The social giant of the web Facebook updates the policies it use when collecting data from its more than 2 billion users who use it every month.
The Policy is cramped down to just over 4,000 words. But given by Facebook's size and its massive reach, the language used to make the terms easier to understand, is still difficult to understand. After putting strict rules on apps, updating its policy is how the social giant is putting more transparency about how it collects data.
And as part of the new policy which was released on April 19th 2018, the company is trying to spell the words out more clearly about how it collects users' information and how it uses that information.
The move comes following the Cambridge Analytica Scandal which scarred its face in front of the world.
Before this privacy update, the last time Facebook updated it was in 2016. Considering that 2 years is quite a long time in terms of internet year, Facebook is trying to be less overwhelming in how it pronounces itself.
First of all, Facebook does have people's political views. It can conclude this by gathering information, photos, videos, posts and others from users' activities. It also takes data from users' interactions with other Facebook friends, as well as Pages, Liked posts and comments.
For Facebook users on mobile, the social giant collects another 7 different types of information. And this includes data about the OS and the phone maker, information about devices that are connected to the same network, and the percentage of battery users have left.
With all those information, Facebook is doing what's called "fingerprinting."
It should be noted that all the data Facebook gathers aren't just to track and show ads for revenue. The efforts also enable Facebook to run more smoothly, and helping it detect flaws, scams and more..
But again what Facebook highlights that "We don't sell any of your information to anyone, and we never will." About how the company makes money, the policy says that: "We use the information we have about you -- including information about your interests, actions and connections -- to select and personalize ads, offers and other sponsored content that we offer you."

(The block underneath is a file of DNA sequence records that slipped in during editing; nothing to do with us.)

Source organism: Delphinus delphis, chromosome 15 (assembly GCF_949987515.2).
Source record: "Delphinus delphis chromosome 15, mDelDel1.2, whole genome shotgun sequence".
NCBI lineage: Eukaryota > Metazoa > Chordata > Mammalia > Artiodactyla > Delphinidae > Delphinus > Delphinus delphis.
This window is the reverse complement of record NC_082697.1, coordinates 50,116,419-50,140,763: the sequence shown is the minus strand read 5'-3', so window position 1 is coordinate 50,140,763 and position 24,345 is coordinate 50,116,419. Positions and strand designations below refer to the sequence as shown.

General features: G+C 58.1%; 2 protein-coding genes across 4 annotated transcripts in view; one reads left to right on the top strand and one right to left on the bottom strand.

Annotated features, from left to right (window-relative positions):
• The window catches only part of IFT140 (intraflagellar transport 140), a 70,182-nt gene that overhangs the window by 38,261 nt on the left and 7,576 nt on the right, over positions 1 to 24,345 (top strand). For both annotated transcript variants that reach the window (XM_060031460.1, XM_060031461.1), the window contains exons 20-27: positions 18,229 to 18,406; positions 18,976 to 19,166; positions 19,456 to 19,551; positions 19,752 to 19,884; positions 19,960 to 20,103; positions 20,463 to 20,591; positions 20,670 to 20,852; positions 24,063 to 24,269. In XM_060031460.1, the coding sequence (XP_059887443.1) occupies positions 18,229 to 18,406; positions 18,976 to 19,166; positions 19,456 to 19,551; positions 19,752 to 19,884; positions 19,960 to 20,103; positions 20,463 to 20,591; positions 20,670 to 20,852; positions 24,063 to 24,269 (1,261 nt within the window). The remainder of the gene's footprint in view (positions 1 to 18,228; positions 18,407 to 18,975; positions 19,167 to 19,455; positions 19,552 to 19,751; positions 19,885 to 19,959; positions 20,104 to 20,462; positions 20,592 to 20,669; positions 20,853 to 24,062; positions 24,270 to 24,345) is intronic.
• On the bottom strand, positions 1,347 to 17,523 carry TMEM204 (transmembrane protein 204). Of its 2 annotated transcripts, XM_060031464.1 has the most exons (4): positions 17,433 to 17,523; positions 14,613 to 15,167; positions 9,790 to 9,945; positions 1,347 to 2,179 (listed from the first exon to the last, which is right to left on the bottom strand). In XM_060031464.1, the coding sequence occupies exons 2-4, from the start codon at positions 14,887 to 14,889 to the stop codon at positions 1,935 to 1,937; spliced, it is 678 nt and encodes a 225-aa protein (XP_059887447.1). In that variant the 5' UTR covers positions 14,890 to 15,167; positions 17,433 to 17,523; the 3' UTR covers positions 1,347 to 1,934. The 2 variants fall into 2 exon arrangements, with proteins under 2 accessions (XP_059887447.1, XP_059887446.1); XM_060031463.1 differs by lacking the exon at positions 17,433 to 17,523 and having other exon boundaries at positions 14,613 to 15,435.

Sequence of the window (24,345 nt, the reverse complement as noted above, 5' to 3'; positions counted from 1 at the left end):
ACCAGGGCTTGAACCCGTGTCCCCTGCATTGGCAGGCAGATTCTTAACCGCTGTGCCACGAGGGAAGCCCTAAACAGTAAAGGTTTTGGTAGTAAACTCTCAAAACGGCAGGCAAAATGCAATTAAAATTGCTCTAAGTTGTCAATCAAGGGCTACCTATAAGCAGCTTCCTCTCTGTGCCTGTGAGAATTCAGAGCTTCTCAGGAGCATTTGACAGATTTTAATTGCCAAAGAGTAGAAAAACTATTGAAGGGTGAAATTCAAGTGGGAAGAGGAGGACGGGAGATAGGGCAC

So here, and again, Facebook is pronouncing itself as the middle man that connects advertisers with their much-needed targeted audience. Facebook can do this using its massive trove of user data which details about people's taste, location, connection and more.
The Cambridge Analytica scandal was about how a mere number of users, just 300,000 of them, were able to harvest data from millions of users. Facebook acknowledged that a flaw resulted this. Previously, the company had tweaked and put more restriction on third-party apps to prevent future misuse.
And about for how long Facebook stores information about its users, the answer is it depends.
Once users delete their Facebook account (not deactivate), Facebook will remove everything the users have posted on the social media. However, it doesn't include those that Facebook gathered from other sources.
One reason is for legal purposes, and to also prevent abuse. "For example, if relevant, we exchange with third-party partners about the reliability of your account to prevent fraud, abuse and other harmful activity on and off our products," the policy says.
Here, users have the option to adjust their settings, changing how much they want their profile to show on public, and much data they want to share with third-party app, as well as other privacy settings.
But when it comes to Facebook's data policy, the company isn't giving users much of a choice.
Further reading: Facebook Restricts Data Access: All Users' Information May Have Been Harvested